On the list of the most awaited TV series of 2017, Mindhunter goes beyond all expectations and enters the list of the most beautiful TV series of the year.
Introduced with a business card signed by David Fincher, Mindhunter gave cause for hope, after all the last time that we heard about a Netflix Original produced by Fincher, we got that rare pearl of “House of Cards”. Furthermore, the Master of the crime drama has directed four of the ten episodes composing this first season, the first and the last two, giving an ulterior trial of strength in this genre that owes him quite a lot.
Like the genre, also Joe Penhall, creator of the show, is in debt to him since he “took” with both hands from Fincher’s style.
Starting from “Seven,” Fincher has always had a very personal way of introducing the bad guy: putting him now on a pedestal so to idolize his brilliant madness, to better observe his perversion and the coarseness of his animal instinct. The bad guy has always been in a prominent position, even when the actual minutes on the screen are not that many (Seven, Zodiac.)
From this point of view, Mindhunter is a kind of introspection about Fincher’s work through the eyes of two FBI special agents, the young Holden Ford e the rud-ish Bill Tench, superbly interpreted by Jonathan Groff and Holt McCallany, who, with the classic binomial old/young, good/bad, close to/far from the audience, create a strong and functional couple, almost at the level of the best TV series couples.
Set in the late 1970s, when the serial killers were considered simply Satan’s beasts, born and grown only to strike terror, the series shows the difficulty of the agents in understanding and making understand the importance of the psychological side; to create a profile to use for handling and preventing the actions of these criminals.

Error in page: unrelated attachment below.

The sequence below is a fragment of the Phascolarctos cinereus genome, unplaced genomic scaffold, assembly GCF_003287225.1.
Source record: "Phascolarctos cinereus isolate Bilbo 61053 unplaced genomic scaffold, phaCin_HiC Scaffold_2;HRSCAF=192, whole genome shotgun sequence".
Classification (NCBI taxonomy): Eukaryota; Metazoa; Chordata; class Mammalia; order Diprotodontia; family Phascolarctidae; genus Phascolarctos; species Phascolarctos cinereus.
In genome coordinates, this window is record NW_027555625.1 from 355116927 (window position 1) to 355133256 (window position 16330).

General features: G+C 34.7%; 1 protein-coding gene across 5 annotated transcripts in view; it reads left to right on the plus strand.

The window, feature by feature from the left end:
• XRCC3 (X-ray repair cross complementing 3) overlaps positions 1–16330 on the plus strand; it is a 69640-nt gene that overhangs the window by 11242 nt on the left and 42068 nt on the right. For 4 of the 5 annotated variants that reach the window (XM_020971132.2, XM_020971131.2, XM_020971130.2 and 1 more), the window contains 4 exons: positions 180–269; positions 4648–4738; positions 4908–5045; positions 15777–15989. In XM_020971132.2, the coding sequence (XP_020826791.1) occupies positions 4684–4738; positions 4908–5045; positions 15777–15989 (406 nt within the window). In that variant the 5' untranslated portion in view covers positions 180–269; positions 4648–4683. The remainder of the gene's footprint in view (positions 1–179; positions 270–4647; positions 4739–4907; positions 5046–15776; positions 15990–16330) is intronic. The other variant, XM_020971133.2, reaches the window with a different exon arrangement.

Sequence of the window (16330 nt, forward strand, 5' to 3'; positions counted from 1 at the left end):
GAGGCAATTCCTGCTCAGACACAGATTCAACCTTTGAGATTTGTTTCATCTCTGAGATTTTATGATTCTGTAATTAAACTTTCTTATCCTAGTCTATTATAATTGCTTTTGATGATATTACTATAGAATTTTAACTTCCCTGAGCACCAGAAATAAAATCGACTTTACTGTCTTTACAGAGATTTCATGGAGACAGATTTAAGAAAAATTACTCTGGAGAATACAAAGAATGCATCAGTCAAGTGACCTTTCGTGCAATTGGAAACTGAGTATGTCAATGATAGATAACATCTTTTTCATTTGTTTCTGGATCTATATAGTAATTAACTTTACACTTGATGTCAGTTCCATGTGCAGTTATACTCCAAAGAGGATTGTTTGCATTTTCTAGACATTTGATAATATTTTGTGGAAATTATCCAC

You might say that agents Ford and Tench are the ancestors of agent Aaron Hotchner and doctor Spencer Reid who in “Criminal Minds” have initiated everybody to the concept of profiling.
As well as the lead characters, clearly very dear to Fincher (it’s easy to find a connection with the Somerset/Mills couple from “Seven”), you can notice the touch of the director in the atmospheres that with his usual unfailing tactics capture every single spectator who gets inevitably upset and yet cannot stop watching.
With ten episodes of variable length, Mindhunter captures the audience who identifies with the agents but it’s also an audience that gets stuck in their problems, creating existential doubts and insecurities as genuine as scary.
The legacy and the work of Fincher are not to take the full merit of the quality of this show, obviously. The main actors, apart from the already mentioned Groff and McCallany, never take a misstep, from the doctor Debbie Mitford portrayed by Hannah Gross to the absolutely fantastic performance of Cameron Britton who has managed to handle perfectly a hard character such as the serial killer Ed Kemper (it wouldn’t be so wrong to see him with an Emmy between his hands).
Let’s not forget the dialogues: never trite, always refined but without ever being too heavy or too technical, while maintaining a high level of credibility and depth.
Last but least, the choice of music. I invite you to listen to the playlist created ad hoc by Netflix, you won’t regret it.
For Mindhunter it’s recommendable an intense binge watching, but if you prefer to use it to make the waiting for the second season of Stranger Things less hard, we can’t blame you! 🙂